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Lucas: Trial reports give glimpse into litigation strategies

January 4, 2012
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EidtPerspLucas-sigNot so long ago, trial reports were a popular element in the Indiana Lawyer. They provide litigators the opportunity to share success stories and relay some of the unique issues that arise and arguments that are made in what might otherwise be considered routine cases. Every lawsuit has a story, and through trial reports, lawyers have the opportunity to convey those to their peers.

Over time, the number of trial reports the newspaper has received has slowed to what could now be described as a trickle. Sure, the recently released trial court statistics from Indiana’s state courts reveal that the overall number of issues that go to trial has dropped in the last decade, (see more about the trial court statistics in our story on page 1) and that might account for some of the reduction, but I don’t believe that is the primary reason for the decline in submitted trial reports.

Everyone is busy. It is difficult to find time for things that are not required. There are not enough hours in a day – I get that; I live that! But when you are involved in a trial that presents interesting issues or has an outcome that you see as “justice being served,” I hope you will take a moment to submit a trial report. It is as easy as visiting www.theIndianaLawyer.com and selecting the green “submit” tab, followed by the “submit a trial report” tab and completing the accompanying form.

We ask you for the facts: case name and number, injuries incurred, bench or jury trial, disposition/awards, etc. We’ll give you the opportunity to describe the facts of the case, compelling expert testimony and the arguments made. In the name of accountability, we require the attorney submitting a trial report to send the report to opposing counsel and verify that step has been taken.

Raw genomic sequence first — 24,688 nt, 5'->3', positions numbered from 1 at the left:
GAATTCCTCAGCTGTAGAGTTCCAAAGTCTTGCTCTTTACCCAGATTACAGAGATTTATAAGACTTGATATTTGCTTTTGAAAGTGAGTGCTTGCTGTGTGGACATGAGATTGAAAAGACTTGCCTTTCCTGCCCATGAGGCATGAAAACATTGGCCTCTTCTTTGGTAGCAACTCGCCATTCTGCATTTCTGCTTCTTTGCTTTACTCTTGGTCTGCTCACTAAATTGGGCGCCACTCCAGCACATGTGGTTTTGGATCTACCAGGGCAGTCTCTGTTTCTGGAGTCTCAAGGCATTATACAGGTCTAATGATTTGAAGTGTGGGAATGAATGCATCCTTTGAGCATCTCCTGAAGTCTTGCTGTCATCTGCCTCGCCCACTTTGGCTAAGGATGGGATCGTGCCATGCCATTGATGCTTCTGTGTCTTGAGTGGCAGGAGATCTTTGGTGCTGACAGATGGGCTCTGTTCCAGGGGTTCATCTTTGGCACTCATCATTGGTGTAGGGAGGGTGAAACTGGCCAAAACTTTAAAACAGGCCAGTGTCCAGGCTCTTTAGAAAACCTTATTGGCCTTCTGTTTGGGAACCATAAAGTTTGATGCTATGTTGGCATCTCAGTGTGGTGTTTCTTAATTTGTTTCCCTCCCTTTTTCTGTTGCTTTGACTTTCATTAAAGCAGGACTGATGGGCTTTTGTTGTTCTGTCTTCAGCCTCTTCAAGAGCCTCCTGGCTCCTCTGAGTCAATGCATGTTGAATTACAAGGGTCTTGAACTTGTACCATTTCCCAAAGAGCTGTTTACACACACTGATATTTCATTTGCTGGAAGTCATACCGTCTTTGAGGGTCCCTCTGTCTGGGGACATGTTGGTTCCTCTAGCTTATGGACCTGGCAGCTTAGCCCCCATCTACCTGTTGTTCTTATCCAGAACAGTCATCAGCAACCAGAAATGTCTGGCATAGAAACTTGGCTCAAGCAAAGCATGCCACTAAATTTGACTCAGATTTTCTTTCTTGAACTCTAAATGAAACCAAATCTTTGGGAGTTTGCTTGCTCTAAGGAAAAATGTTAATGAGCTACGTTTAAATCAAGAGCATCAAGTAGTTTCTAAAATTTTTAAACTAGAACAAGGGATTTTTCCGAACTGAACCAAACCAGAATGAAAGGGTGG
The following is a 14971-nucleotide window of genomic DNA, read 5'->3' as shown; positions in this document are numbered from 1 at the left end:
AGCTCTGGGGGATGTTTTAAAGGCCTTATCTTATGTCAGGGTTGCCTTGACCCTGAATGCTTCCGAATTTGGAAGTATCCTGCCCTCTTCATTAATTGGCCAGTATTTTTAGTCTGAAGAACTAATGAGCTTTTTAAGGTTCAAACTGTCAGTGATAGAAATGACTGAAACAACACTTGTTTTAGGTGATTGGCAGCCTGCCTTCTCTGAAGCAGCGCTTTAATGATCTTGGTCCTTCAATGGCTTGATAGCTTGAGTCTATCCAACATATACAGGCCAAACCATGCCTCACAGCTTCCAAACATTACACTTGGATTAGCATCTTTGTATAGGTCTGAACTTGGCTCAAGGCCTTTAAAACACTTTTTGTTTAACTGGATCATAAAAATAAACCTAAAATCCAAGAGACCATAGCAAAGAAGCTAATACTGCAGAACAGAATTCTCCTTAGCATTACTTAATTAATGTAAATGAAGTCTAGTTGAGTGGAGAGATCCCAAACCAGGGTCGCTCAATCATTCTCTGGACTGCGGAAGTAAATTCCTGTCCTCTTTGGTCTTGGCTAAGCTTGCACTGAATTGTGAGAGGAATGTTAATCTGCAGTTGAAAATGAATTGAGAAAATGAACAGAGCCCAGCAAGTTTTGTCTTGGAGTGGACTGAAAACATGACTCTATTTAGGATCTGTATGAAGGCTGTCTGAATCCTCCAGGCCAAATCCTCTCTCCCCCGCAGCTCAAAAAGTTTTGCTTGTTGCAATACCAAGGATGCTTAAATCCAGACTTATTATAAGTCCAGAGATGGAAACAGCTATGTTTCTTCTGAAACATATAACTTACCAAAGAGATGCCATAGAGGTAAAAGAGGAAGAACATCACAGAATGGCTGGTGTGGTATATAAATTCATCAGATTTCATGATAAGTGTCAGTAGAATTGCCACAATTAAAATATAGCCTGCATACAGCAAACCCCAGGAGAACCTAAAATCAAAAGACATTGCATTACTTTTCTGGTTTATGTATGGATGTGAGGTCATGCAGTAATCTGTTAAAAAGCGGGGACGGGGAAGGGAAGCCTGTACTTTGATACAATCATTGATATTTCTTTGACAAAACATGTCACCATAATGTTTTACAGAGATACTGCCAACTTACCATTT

Lawyers learn quite a bit from the experiences of their professional peers. By reading about cases similar to their own, they learn how other courts are ruling on a particular issue. By reading about trial strategies, techniques and experts used, they gain valuable insights – strategies they may employ in the future.

The Indiana Lawyer would like to revive the trial report section of the newspaper in 2012. I encourage you to submit your reports. If you have questions or need additional information, please contact me at klucas@ibj.com or 317-472-5233.•

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  1. Such things are no more elections than those in the late, unlamented Soviet Union.

  2. It appears the police and prosecutors are allowed to change the rules halfway through the game to suit themselves. I am surprised that the congress has not yet eliminated the right to a trial in cases involving any type of forensic evidence. That would suit their foolish law and order police state views. I say we eliminate the statute of limitations for crimes committed by members of congress and other government employees. Of course they would never do that. They are all corrupt cowards!!!

  3. Poor Judge Brown probably thought that by slavishly serving the godz of the age her violations of 18th century concepts like due process and the rule of law would be overlooked. Mayhaps she was merely a Judge ahead of her time?

  4. in a lawyer discipline case Judge Brown, now removed, was presiding over a hearing about a lawyer accused of the supposedly heinous ethical violation of saying the words "Illegal immigrant." (IN re Barker) http://www.in.gov/judiciary/files/order-discipline-2013-55S00-1008-DI-429.pdf .... I wonder if when we compare the egregious violations of due process by Judge Brown, to her chiding of another lawyer for politically incorrectness, if there are any conclusions to be drawn about what kind of person, what kind of judge, what kind of apparatchik, is busy implementing the agenda of political correctness and making off-limits legit advocacy about an adverse party in a suit whose illegal alien status is relevant? I am just asking the question, the reader can make own conclsuion. Oh wait-- did I use the wrong adjective-- let me rephrase that, um undocumented alien?

  5. of course the bigger questions of whether or not the people want to pay for ANY bussing is off limits, due to the Supreme Court protecting the people from DEMOCRACY. Several decades hence from desegregation and bussing plans and we STILL need to be taking all this taxpayer money to combat mostly-imagined "discrimination" in the most obviously failed social program of the postwar period.

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